Opinion - Veto Campus Carry
Gov. Nathan Deal vetoed the 'religious liberty' bill and should do the same with the dangerous gun bill
On March 28, Gov. Nathan Deal stood in the ceremonial governor's office and did the right thing. Deal announced he would veto House Bill 757, a controversial piece of "religious liberty" legislation that opponents claimed would have effectively legalized discrimination based on religious views. The governor said his actions were "not just about protecting the faith-based community or providing a business-friendly climate for job growth in Georgia. This is about the character of our state and the character of its people." He was right.
After weeks of pressure from human rights organizations, movie studios, and corporate giants, one of the most unnecessary and divisive issues that had popped up in Georgia was shot down. Just a few days earlier, North Carolina Gov. Pat McCrory signed into law a bill prohibiting transgender people from using public bathrooms that do not correspond to their biological sex and blocked cities from passing non-discrimination ordinances. The outcry and exodus by the business community has been strong to say the least.
Another bill awaits Deal's signature, this time to legalize concealed firearms on Georgia university campuses. HB 859, or Campus Carry as it's come to be known, would allow licensed gun owners 21 years or older to tote their weapons in classrooms, day cares, and virtually everywhere on campus except athletic events, student housing, and fraternity and sorority houses. Many students, professors, and members of the Board of Regents, the body that governs the state's public colleges and universities, have protested the measure, concerned for the safety of those working and learning on campuses across the state.
In a front-page editorial in February, UGA student paper the Red & Black confronted the bill's safety claims: "Supporters of the bill suggest that campus carry would increase the safety of campus. However, of the states that have implemented such a system, there is no data to suggest violence on campus has been reduced. A study conducted by Texas A&M — which is in a state with a campus carry law — found no correlation whatsoever between concealed carry laws and crime on campus."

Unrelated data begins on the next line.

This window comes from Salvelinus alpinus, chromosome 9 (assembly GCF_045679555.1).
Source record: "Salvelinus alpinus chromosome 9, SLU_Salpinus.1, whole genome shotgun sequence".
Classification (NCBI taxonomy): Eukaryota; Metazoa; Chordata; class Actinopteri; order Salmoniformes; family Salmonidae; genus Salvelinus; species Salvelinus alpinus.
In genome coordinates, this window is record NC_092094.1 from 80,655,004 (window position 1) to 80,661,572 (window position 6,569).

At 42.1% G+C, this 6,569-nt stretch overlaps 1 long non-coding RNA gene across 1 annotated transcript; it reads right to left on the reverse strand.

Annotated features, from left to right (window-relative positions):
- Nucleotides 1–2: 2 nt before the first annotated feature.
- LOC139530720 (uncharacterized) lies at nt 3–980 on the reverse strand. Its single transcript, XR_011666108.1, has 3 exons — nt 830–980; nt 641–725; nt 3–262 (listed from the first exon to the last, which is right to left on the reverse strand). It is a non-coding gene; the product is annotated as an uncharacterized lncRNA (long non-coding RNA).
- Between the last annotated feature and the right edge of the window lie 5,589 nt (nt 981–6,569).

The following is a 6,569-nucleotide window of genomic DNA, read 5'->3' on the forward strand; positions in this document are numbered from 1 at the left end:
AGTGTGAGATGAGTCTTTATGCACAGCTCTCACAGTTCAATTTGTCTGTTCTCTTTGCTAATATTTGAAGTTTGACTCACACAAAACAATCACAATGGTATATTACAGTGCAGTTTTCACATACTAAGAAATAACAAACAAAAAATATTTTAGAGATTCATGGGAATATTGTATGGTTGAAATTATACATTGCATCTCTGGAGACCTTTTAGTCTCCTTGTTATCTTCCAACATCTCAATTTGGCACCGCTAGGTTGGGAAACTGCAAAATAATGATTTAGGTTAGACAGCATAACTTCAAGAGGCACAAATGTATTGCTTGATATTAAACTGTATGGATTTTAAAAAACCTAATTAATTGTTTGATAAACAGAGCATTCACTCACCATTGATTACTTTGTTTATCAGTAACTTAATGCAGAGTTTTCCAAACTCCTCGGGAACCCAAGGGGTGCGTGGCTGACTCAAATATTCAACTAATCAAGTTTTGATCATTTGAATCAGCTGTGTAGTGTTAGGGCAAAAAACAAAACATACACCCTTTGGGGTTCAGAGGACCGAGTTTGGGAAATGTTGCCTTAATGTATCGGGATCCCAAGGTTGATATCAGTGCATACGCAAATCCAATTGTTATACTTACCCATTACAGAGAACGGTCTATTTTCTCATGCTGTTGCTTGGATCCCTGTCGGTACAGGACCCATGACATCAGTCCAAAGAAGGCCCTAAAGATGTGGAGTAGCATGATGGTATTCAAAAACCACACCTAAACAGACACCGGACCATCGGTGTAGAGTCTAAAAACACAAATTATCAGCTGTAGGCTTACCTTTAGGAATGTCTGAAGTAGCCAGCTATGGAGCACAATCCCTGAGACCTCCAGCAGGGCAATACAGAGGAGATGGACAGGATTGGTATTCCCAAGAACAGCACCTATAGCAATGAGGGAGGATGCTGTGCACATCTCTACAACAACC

Even Deal, who showed some early signs of support for the bill, ultimately expressed concern with the final language. As with the religious freedom legislation, Deal asked legislators to amend Campus Carry's scope. In handwritten letters to Lt. Gov. Casey Cagle and House Speaker David Ralston, Deal requested that they revise to keep the weapons ban on child care centers, office spaces, and disciplinary hearings. But as with the religious freedom legislation, lawmakers refused to budge.
In both instances, Deal has weighed the consequences of polarizing legislation rather than offering knee-jerk approval to his party's pet projects. Deal showed he could prioritize the well-being of the many over the special interests of the few when he vetoed the "religious liberty" legislation. He should apply the same thinking here and veto the broad and dangerous Campus Carry bill.
Another veto on what's considered a conservative-friendly bill by Deal, who has said he's retiring from politics when his second and final term ends in 2019, would likely be met with backlash. There's a good chance state lawmakers would try to override a veto when the Legislature convenes next January. Or a few vocal members could call for a special session before then, similar to what happened after the governor nixed the religious liberty legislation. We say let them do so. Government can be messy and a transparent dialogue is healthy. If conservative lawmakers want to continue spending their oxygen on guns on campuses rather than solutions for their communities and the state as a whole, that's their decision. Maybe while they're drafting the next round of legislation they can include the Gold Dome in the list of places people can carry guns. Georgia gun legislation always manages to omit the Capitol.
Deal exercised good judgment on religious liberty and criminal justice reform (we're still waiting for action on other important issues such as Medicaid expansion). We hope he'll show it again and push lawmakers to try and address how to increase safety on campus. Directly addressing rape and sexual assaults would be a good place to start. Much like with religious liberty, Georgia is stepping out in a void. It is dangerously close to approving a policy that would increase the number of lethal weapons on campuses when there's little research saying doing so actually makes a difference. It is the wrong move to make.